Chromatics Make a Song Worthy of Twin Peaks, and More in the Week's New Music


Y: Chromatics’s music has been in god damn everything from Drive to Bates Motel to Riverdale, so I figured the band’s appearance would be a little overkill in the Twin Peaks premiere (and maybe a too on-the-nose, considering how much singer Ruth Radelet’s singing owes to the original Bang Bang Club star Julee Cruise.) But “Shadow” is perfect: a pretty, slow-burning disco song designed for David Lynch. —Hazel Cills

Y: Dan Snaith, also known as Caribou, brings back his project Daphni with the minimalist “Face to Face,” a funky dance track driven by a great, rubbery, bassline that makes you wait a few minutes before really getting into a good groove. —HC

N: A country-pop single by a rising Noah Cyrus that sounds like just one banjo string away from being a Mumford & Sons song. Let’s hope it doesn’t take over this summer. —HC

Y: Amber Mark, “Monsoon”— This wildly talented 20-year-old musician mines jazz, soul, R&B, house music, and other forms for incredibly evocative music, and her alto is just so thrillingly rich. In this video for “Monsoon,” she shared clips of a trip to Rajasthan with her mother—who passed away last year, and about whom much of her music is about. Amber Mark should and probably will be a star. —Julianne Escobedo Shepherd

Y: Lion Babe, “Hit the Ceiling” – Lion Babe (singer Jillian Hervey, who just happens to be Vanessa Williams’s daughter, and record producer Lucas Goodman) are accomplished in their own right, but between the melodic similarities to “20 Feet Tall” and Hervey’s lightly nasal, curdled delivery, I can’t not hear Erykah Badu when I listen to this. I mean that as a compliment. —Rich Juzwiak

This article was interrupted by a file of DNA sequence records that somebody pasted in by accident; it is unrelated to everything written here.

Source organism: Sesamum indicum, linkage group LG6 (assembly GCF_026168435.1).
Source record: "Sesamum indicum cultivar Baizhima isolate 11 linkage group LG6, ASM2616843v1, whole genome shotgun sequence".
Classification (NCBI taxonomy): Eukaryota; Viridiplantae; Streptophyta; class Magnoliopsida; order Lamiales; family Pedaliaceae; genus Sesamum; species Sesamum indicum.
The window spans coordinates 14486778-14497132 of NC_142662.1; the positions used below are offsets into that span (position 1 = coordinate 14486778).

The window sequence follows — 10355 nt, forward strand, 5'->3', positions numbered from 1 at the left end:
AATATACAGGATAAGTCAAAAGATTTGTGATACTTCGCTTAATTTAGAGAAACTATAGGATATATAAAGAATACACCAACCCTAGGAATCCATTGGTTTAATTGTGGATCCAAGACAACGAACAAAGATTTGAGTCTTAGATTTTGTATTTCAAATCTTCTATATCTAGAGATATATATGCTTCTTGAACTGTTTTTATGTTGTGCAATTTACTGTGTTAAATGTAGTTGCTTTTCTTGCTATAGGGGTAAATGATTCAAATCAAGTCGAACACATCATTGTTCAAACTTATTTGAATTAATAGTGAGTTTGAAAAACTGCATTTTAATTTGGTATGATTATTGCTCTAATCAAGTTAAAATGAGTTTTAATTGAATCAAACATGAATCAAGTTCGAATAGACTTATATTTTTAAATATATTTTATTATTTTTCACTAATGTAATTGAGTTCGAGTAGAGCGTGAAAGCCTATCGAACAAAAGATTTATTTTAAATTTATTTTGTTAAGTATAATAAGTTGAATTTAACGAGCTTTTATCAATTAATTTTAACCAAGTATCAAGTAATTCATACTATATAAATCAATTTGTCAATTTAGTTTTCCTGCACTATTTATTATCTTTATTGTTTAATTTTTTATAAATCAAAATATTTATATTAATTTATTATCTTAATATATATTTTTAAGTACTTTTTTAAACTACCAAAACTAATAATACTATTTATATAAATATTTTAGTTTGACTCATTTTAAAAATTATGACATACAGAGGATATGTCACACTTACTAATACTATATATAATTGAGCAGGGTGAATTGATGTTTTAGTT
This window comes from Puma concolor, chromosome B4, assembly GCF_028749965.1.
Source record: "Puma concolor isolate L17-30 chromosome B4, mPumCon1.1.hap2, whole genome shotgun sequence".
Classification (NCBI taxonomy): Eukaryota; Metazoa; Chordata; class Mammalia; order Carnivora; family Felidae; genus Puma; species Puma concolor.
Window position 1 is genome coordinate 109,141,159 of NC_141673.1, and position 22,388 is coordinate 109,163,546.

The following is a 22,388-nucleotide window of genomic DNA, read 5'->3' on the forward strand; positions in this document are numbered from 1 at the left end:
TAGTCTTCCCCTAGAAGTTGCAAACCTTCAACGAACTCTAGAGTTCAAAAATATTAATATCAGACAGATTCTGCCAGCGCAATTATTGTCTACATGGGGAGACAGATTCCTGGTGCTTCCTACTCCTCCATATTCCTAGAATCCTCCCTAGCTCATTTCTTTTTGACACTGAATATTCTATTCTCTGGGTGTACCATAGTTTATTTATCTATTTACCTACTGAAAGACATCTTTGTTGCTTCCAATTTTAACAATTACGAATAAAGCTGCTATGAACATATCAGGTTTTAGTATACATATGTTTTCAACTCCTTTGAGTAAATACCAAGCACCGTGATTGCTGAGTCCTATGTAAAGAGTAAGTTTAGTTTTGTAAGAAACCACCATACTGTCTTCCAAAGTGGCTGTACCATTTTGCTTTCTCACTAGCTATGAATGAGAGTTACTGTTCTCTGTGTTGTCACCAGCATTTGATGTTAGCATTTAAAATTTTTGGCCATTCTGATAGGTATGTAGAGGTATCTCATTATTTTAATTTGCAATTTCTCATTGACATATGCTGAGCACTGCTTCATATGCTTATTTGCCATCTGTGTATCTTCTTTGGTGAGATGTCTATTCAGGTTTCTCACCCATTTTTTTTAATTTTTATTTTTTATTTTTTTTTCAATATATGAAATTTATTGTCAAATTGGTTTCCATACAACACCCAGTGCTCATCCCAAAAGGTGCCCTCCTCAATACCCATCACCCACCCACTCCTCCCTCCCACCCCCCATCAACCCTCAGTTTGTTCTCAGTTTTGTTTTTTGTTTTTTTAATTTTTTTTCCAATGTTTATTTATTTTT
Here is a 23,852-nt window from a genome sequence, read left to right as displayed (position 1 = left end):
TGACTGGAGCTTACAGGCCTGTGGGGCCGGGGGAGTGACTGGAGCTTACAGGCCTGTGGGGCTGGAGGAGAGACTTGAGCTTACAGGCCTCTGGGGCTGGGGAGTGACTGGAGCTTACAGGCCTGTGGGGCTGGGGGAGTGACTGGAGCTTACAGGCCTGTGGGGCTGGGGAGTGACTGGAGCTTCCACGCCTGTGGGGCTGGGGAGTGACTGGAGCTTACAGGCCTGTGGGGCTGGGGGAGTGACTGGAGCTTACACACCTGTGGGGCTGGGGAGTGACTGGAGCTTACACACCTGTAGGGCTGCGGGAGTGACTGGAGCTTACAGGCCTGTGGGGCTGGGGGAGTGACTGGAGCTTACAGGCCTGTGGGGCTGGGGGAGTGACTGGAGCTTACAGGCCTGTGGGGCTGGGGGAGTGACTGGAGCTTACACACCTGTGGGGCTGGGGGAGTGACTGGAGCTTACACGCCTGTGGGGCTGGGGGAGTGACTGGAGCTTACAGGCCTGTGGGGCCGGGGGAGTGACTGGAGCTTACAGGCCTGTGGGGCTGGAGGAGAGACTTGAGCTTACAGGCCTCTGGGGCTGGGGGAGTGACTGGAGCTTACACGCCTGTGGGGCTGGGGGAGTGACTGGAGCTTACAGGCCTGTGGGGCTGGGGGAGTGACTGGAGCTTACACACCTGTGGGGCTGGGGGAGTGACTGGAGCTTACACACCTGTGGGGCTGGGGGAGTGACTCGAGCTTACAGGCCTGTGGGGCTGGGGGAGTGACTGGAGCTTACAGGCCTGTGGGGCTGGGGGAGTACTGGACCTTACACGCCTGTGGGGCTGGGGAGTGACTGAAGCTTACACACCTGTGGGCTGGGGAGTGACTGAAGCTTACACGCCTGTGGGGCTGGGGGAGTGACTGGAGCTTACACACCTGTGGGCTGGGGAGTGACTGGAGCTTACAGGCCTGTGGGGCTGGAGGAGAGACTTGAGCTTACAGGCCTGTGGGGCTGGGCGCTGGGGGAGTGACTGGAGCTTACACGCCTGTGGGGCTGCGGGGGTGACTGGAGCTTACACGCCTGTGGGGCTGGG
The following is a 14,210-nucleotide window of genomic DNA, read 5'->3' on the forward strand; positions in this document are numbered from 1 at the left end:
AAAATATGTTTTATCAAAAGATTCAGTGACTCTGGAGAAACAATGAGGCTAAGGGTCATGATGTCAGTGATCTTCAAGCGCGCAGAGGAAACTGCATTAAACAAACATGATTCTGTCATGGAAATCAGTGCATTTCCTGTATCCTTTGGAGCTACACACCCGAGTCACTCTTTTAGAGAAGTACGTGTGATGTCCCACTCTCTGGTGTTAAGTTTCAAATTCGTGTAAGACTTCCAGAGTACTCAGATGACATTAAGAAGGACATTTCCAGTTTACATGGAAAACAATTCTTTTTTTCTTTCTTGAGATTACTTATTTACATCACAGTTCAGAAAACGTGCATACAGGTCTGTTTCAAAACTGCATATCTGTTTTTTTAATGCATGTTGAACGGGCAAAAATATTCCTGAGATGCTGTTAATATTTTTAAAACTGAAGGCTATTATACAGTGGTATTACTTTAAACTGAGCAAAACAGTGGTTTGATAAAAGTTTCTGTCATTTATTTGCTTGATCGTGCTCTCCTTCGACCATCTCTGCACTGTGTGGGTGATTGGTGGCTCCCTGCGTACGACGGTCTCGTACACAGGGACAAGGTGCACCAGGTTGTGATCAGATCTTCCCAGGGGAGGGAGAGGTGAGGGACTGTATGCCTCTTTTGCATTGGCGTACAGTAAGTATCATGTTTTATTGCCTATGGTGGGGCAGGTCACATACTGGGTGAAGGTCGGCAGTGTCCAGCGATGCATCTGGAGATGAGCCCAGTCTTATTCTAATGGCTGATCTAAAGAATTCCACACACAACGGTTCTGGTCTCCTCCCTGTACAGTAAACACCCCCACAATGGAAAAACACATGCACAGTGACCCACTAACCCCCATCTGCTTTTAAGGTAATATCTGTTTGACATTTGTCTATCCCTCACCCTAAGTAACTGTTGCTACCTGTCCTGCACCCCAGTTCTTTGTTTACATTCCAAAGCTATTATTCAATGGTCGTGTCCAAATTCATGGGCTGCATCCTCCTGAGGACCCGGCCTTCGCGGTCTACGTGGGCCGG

N: Sia featuring Labrinth, “To Be Human” – “To be human is to love,” claim Sia and Labrinth in this single from the Wonder Woman soundtrack. The execution here proves that over-singing treacle, though, is not divine. —RJ

Y: Bottin featuring Lavinia Claws, “YAML” – We’re now two decades into overt references of Italo disco’s icy heyday. But if highly synthesized bangers like Bottin and Lavinia Claws’s recent “YAML” are a dime a dozen, keep heaping it on me by the gross. I just love this stuff. When the vocals drop out and the track breathes its arpeggiated breaths (like at the 1:40 mark), “YAML” becomes utterly transcendent. —RJ

Y: Jlin, “Carbon 7 (161)” – Yes to all of this—each and every 1/16th note of the song and micro gesture of the highly interpretive dancer in its video. Jlin’s recent full-length twisting and pulling of the footwork genre of dance music, Black Origami, is one of the most acclaimed electronic albums of 2017 (and has a really fascinating back story). If you haven’t gotten into it yet, here is your notice. —RJ

Y: Opus III, “It’s a Fine Day (Burt Fox Remix)” – It’s never a bad day to get into Opus III’s pop-rave classic from 1992, “It’s a Fine Day,” and this Eastern-seaboard-club (it’s somewhere between Jersey, Baltimore, and Miami) sounding re-rub will give you all the excuse you need. This one appears on Jubilee’s Magic City III compilation, which comes highly recommended. —RJ

Y: Manga Saint Hilare & Lewi B, Outbursts from the OutskirtsI’m still ingesting this fuego grime album, which I learned about when Wiley (the Godfather) tweeted about it. While the London genre seems veering more and more towards a pop mainstream—the beloved MC Stormzy, for instance, has collaborated with Ed Sheeran and just released a verse on Little Mix’s “Power”—this has a back-to-basics feel that reminds us why we first took to grime in the early 2000s; it’s ice-cold, cutting and concise and makes me wanna punch the air a bunch. —JES

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